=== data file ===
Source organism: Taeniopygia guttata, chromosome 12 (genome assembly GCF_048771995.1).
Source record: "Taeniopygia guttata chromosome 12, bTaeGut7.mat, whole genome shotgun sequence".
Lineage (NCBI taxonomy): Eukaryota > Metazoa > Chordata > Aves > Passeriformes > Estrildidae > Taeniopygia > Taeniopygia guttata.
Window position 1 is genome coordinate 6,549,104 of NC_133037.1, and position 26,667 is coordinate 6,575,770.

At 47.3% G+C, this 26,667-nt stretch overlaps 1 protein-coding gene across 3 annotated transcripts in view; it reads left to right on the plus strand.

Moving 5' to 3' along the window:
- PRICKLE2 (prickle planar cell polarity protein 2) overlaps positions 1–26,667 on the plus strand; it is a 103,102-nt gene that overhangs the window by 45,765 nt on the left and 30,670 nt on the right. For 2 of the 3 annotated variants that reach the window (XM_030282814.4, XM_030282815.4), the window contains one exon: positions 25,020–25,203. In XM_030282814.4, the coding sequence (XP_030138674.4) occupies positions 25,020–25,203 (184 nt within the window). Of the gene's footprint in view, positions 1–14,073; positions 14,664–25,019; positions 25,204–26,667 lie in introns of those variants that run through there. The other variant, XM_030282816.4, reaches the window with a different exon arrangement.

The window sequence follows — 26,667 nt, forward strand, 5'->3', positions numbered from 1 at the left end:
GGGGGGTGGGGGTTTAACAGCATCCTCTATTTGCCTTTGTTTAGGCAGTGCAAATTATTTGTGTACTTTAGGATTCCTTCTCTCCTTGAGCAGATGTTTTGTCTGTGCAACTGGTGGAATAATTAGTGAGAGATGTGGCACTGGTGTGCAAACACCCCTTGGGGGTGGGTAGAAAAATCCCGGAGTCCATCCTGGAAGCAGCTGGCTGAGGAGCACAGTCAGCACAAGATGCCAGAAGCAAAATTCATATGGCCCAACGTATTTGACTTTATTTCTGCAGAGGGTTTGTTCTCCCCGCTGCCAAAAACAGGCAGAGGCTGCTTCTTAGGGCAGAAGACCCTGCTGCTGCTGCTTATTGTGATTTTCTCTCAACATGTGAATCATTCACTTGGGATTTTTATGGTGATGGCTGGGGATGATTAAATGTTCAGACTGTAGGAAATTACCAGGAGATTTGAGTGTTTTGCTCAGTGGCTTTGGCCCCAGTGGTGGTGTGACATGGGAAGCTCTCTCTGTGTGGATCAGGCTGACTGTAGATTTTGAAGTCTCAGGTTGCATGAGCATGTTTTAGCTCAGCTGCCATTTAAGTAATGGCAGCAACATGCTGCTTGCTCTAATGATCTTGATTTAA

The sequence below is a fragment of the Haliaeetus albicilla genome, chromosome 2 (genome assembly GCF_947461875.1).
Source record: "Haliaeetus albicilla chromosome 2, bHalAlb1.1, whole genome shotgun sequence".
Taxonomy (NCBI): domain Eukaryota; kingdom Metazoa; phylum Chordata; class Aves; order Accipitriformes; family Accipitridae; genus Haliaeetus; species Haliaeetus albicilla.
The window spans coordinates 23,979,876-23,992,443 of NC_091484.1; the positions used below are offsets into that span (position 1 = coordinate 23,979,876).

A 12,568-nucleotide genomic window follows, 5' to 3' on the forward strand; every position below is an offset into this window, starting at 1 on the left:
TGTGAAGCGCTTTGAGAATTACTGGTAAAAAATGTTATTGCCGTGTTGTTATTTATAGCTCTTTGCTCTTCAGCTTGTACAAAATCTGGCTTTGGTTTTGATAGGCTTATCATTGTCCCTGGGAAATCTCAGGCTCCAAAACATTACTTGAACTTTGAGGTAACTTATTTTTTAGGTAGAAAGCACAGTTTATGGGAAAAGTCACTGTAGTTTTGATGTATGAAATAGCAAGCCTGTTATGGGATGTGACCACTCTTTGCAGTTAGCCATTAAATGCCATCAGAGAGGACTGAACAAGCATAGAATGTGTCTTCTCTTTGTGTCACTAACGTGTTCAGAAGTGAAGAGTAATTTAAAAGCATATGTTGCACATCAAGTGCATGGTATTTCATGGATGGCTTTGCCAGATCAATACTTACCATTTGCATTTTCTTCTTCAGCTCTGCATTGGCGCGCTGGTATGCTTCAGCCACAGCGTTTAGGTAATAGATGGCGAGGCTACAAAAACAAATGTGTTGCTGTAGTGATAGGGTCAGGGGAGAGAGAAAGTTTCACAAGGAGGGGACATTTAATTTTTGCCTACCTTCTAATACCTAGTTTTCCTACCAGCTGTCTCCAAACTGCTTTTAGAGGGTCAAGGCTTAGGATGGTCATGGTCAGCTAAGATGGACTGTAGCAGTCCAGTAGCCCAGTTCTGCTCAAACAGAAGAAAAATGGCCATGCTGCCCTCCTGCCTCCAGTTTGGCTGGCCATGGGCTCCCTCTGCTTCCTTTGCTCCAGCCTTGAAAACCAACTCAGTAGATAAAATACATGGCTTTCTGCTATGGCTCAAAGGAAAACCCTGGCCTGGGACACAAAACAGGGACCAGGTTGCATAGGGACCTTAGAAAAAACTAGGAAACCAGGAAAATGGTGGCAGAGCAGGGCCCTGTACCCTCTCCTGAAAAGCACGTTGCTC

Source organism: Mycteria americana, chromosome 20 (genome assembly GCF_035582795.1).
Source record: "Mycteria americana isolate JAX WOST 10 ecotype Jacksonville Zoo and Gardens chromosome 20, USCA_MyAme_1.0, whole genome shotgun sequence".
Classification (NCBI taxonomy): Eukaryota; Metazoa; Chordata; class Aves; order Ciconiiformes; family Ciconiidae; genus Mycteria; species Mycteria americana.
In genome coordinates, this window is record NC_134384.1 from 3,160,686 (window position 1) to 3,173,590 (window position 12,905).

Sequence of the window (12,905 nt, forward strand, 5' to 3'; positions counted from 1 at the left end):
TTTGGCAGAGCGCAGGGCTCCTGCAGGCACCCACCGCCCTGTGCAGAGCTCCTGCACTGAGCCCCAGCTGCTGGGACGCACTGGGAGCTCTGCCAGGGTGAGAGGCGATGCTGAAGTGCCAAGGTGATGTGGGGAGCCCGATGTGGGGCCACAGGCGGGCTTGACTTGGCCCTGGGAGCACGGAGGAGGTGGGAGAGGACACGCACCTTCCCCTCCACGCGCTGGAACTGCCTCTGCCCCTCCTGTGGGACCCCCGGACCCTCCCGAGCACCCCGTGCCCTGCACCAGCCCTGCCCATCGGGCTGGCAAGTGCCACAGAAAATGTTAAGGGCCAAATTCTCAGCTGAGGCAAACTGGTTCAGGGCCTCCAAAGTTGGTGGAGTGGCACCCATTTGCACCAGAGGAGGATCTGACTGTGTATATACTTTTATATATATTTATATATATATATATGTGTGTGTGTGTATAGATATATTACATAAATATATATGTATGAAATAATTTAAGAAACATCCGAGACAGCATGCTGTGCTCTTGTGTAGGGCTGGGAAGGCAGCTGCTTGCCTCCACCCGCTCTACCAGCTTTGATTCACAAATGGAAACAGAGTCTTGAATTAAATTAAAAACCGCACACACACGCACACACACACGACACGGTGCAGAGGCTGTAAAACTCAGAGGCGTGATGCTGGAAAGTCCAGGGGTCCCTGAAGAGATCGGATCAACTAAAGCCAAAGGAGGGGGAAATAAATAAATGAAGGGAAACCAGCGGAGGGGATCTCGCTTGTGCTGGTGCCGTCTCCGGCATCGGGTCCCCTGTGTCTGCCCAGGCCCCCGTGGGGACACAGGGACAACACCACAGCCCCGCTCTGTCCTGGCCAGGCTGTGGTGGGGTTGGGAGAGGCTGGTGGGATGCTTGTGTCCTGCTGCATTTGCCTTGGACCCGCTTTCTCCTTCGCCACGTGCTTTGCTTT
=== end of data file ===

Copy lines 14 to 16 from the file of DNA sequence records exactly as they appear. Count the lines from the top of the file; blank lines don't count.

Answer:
A 12,568-nucleotide genomic window follows, 5' to 3' on the forward strand; every position below is an offset into this window, starting at 1 on the left:
TGTGAAGCGCTTTGAGAATTACTGGTAAAAAATGTTATTGCCGTGTTGTTATTTATAGCTCTTTGCTCTTCAGCTTGTACAAAATCTGGCTTTGGTTTTGATAGGCTTATCATTGTCCCTGGGAAATCTCAGGCTCCAAAACATTACTTGAACTTTGAGGTAACTTATTTTTTAGGTAGAAAGCACAGTTTATGGGAAAAGTCACTGTAGTTTTGATGTATGAAATAGCAAGCCTGTTATGGGATGTGACCACTCTTTGCAGTTAGCCATTAAATGCCATCAGAGAGGACTGAACAAGCATAGAATGTGTCTTCTCTTTGTGTCACTAACGTGTTCAGAAGTGAAGAGTAATTTAAAAGCATATGTTGCACATCAAGTGCATGGTATTTCATGGATGGCTTTGCCAGATCAATACTTACCATTTGCATTTTCTTCTTCAGCTCTGCATTGGCGCGCTGGTATGCTTCAGCCACAGCGTTTAGGTAATAGATGGCGAGGCTACAAAAACAAATGTGTTGCTGTAGTGATAGGGTCAGGGGAGAGAGAAAGTTTCACAAGGAGGGGACATTTAATTTTTGCCTACCTTCTAATACCTAGTTTTCCTACCAGCTGTCTCCAAACTGCTTTTAGAGGGTCAAGGCTTAGGATGGTCATGGTCAGCTAAGATGGACTGTAGCAGTCCAGTAGCCCAGTTCTGCTCAAACAGAAGAAAAATGGCCATGCTGCCCTCCTGCCTCCAGTTTGGCTGGCCATGGGCTCCCTCTGCTTCCTTTGCTCCAGCCTTGAAAACCAACTCAGTAGATAAAATACATGGCTTTCTGCTATGGCTCAAAGGAAAACCCTGGCCTGGGACACAAAACAGGGACCAGGTTGCATAGGGACCTTAGAAAAAACTAGGAAACCAGGAAAATGGTGGCAGAGCAGGGCCCTGTACCCTCTCCTGAAAAGCACGTTGCTC

Source organism: Mycteria americana, chromosome 20 (genome assembly GCF_035582795.1).